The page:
Qataris are questioning whether this is going to end up in seeing a change in leadership itself in Qatar.
An outspoken Emirati ruling family member today raised the prospect of Qatar’s leadership changing amid a growing diplomatic crisis between it and other Arab nations attempting to isolate the energy-rich travel hub from the rest of the world. Sultan Sooud Al Qassemi’s comments in an interview with The Associated Press came as Emirati officials also announced those offering support to Qatar online could face years in prison and fines for offering sympathy to the country, suggesting the crisis will only intensify. “Qataris are questioning whether this is going to end up in seeing a change in leadership itself in Qatar,” Al Qassemi told the AP in his office in Sharjah, near Dubai. “So it is a very serious issue. Again, this is Qataris speaking to international media wondering whether this is possible at all.” He added: “Doha now is completely isolated. Doha now needs to take serious steps very rapidly to placate not only their neighbours but also their allies around the world.” Bahrain, Egypt and the United Arab Emirates were among those who joined Saudi Arabia on Monday in cutting diplomatic ties with Qatar. They alleged Qatar funds terror groups and has a worryingly close relationship with Iran, a nation with which it shares its vast offshore natural gas field.
Qatar long has denied funding extremists, and its foreign minister has struck a defiant tone in interviews, even after worried residents emptied grocery stores in its capital of Doha. Qatar relies heavily on food imports, especially those coming over its only land border with Saudi Arabia. The Arab countries have blocked Qatari vessels from entering their airspace, as well as using their seaports as Saudi Arabia has closed off its land border. Among others joining them are Yemen’s internationally backed government, which has lost the capital and large portions of the war-torn country. The Maldives and one of conflict-ridden Libya’s competing governments also have joined them in cutting ties to Doha. Gaza’s Islamic Hamas rulers, a major recipient of Qatari aid, have called Saudi Arabia’s call for Qatar to cut ties with the Palestinian militant group “regrettable” and said it contradicts traditional Arab support for the Palestinian cause.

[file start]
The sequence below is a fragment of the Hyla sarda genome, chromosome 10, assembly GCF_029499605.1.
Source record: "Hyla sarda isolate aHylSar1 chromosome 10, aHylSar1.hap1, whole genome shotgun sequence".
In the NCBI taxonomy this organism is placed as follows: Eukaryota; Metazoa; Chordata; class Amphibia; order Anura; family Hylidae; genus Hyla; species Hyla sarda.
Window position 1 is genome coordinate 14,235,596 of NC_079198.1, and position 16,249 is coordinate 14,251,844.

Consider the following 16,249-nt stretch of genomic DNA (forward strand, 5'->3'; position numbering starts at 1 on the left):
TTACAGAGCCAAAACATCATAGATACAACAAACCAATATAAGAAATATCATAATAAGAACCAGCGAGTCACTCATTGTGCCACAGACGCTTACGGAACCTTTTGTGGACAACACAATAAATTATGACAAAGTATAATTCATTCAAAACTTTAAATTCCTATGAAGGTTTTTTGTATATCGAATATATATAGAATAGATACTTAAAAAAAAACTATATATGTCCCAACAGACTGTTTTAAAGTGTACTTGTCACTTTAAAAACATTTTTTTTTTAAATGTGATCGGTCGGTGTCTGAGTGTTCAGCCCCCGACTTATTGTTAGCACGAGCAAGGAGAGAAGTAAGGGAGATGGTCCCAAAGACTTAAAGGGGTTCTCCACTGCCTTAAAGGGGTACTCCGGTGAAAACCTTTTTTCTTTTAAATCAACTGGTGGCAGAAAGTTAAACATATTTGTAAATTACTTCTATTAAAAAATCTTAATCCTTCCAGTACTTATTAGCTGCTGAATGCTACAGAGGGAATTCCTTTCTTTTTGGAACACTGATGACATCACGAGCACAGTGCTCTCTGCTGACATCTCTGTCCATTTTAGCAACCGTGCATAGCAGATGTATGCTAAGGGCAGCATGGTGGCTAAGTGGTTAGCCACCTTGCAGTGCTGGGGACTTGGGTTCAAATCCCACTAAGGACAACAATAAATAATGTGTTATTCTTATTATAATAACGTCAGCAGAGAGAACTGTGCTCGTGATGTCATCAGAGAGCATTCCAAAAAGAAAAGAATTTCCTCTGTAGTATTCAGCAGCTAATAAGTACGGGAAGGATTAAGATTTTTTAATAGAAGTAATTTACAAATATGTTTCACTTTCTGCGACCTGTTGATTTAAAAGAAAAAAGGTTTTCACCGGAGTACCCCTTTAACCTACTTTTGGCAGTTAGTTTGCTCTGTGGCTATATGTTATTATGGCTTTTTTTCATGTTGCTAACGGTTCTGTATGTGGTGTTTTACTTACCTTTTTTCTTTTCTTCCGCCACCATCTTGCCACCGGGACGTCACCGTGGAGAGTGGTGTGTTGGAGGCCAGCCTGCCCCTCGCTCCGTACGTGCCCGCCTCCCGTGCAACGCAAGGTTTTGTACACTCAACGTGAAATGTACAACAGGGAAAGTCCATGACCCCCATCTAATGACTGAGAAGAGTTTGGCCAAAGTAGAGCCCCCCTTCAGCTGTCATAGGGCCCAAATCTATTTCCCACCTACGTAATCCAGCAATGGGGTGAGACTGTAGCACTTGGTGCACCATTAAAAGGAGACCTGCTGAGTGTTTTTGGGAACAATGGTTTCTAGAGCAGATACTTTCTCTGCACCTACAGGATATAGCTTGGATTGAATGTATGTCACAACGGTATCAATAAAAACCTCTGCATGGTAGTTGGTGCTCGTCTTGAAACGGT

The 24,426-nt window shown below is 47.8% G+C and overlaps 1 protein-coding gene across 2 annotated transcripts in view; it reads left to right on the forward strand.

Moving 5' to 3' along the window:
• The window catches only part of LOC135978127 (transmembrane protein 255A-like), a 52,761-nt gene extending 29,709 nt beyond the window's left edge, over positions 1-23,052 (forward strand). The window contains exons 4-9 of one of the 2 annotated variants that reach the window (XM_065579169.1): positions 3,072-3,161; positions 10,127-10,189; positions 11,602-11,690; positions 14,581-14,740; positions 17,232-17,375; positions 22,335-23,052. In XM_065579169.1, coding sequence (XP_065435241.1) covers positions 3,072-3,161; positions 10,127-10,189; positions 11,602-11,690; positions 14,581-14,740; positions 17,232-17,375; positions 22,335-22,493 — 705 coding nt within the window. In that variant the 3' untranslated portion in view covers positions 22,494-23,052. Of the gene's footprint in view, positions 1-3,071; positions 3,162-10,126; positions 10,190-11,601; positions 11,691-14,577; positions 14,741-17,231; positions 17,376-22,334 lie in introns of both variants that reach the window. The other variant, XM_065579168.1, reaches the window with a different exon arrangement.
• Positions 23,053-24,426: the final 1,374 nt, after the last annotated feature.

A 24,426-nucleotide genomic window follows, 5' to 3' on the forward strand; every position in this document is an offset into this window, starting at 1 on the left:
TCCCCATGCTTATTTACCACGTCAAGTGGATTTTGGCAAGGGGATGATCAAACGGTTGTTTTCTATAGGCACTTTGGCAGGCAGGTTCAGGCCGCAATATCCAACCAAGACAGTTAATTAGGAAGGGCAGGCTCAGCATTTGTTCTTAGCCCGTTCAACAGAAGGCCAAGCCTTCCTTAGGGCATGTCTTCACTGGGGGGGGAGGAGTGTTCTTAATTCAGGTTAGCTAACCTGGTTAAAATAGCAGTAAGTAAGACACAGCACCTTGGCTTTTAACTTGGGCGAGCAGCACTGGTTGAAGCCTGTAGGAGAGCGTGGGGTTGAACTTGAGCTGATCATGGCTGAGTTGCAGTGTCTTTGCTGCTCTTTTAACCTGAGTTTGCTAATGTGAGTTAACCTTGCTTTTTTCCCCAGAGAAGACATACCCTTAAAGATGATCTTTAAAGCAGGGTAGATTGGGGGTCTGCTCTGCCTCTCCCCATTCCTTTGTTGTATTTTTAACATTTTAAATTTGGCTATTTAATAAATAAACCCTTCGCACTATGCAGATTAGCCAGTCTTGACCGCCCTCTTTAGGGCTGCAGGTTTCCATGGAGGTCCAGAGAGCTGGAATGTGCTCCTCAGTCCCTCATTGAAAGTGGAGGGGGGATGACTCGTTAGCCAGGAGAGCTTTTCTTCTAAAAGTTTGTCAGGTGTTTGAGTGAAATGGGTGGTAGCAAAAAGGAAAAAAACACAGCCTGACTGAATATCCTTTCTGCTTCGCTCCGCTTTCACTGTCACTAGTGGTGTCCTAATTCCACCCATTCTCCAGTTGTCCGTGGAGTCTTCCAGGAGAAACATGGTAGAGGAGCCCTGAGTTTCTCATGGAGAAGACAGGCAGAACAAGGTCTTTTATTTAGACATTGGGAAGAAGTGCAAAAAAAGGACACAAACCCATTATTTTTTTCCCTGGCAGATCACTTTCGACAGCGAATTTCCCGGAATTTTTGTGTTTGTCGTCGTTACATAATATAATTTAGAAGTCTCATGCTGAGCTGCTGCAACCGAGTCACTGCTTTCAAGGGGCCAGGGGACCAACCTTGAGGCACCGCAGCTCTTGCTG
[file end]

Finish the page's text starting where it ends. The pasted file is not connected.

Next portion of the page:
Hamas official Mushir al-Masri accused Saudi Arabia of siding with “American and Zionist calls to put Hamas on the terrorism list.” The strongly worded criticism of regional powerhouse Saudi Arabia was unusual for Hamas, which has ruled the Gaza Strip since 2007. Late last night, the Jordanian government announced it was reducing its level of diplomatic representation in Qatar and cancelling the local registration for Al-Jazeera TV. And today, the African nation of Mauritania joined them. Soccer’s world governing body FIFA has said it remains in regular contact with Qatar, which will host the 2022 World Cup. Qatar just finished one of the stadiums for the tournament, though others have yet to be built. The Gulf countries have ordered their citizens out of Qatar and gave Qataris abroad 14 days to return home. The countries also said they would eject Qatar’s diplomats.
Qatar Airways, one of the region’s major long-haul carriers, has suspended all flights to Saudi Arabia, the United Arab Emirates, Egypt and Bahrain until further notice. It has increasingly been sending flights over Iran and Turkey to avoid Saudi and Egyptian airspace.